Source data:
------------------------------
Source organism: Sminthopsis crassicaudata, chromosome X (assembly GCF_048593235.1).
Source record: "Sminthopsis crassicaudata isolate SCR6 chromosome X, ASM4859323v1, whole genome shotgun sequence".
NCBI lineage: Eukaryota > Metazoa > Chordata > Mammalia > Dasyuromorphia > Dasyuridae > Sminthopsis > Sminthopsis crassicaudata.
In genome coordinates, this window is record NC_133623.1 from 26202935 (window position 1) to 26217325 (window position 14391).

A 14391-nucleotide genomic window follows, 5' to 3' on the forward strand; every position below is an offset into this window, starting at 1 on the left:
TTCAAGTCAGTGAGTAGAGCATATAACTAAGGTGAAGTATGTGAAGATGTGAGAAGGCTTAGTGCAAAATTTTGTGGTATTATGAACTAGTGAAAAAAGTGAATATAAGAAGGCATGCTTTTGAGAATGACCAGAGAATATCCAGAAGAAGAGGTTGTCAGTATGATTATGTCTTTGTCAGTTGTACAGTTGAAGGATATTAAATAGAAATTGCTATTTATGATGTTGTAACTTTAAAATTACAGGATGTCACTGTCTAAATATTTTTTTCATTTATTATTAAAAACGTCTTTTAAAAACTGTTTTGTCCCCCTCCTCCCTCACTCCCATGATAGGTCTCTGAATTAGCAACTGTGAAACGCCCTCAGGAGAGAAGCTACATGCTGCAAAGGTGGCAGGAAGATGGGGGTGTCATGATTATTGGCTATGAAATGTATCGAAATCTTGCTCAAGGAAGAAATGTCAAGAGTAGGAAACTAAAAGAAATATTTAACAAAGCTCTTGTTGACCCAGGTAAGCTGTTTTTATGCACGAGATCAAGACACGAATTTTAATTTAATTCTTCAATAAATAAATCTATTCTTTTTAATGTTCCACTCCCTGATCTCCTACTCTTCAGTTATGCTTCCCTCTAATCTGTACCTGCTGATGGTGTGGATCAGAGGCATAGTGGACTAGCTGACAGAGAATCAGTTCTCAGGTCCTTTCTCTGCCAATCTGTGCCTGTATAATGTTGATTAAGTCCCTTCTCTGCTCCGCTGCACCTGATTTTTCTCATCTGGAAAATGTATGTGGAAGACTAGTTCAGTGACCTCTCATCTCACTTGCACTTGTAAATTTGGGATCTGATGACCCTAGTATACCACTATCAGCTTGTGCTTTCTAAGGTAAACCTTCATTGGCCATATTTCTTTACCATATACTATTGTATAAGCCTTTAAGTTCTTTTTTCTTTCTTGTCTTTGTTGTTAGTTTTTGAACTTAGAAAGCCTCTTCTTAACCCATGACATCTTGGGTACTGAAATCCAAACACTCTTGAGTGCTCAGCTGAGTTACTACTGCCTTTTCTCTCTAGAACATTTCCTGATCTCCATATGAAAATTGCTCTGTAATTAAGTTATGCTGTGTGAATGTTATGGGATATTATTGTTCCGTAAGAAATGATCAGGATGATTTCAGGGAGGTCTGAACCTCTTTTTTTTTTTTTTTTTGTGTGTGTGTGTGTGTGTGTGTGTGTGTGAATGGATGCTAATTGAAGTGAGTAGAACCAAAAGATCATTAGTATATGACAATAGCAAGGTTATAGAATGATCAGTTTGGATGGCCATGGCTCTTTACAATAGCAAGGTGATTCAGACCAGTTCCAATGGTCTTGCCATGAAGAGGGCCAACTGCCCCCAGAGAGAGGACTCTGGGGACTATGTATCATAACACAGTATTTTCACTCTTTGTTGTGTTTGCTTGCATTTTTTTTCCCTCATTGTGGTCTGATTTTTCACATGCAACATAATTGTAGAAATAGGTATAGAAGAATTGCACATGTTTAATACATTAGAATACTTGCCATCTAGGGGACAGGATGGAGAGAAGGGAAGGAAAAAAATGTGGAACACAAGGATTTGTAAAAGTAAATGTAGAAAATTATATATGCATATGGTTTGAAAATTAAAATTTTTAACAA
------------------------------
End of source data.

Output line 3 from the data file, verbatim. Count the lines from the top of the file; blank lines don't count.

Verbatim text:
NCBI lineage: Eukaryota > Metazoa > Chordata > Mammalia > Dasyuromorphia > Dasyuridae > Sminthopsis > Sminthopsis crassicaudata.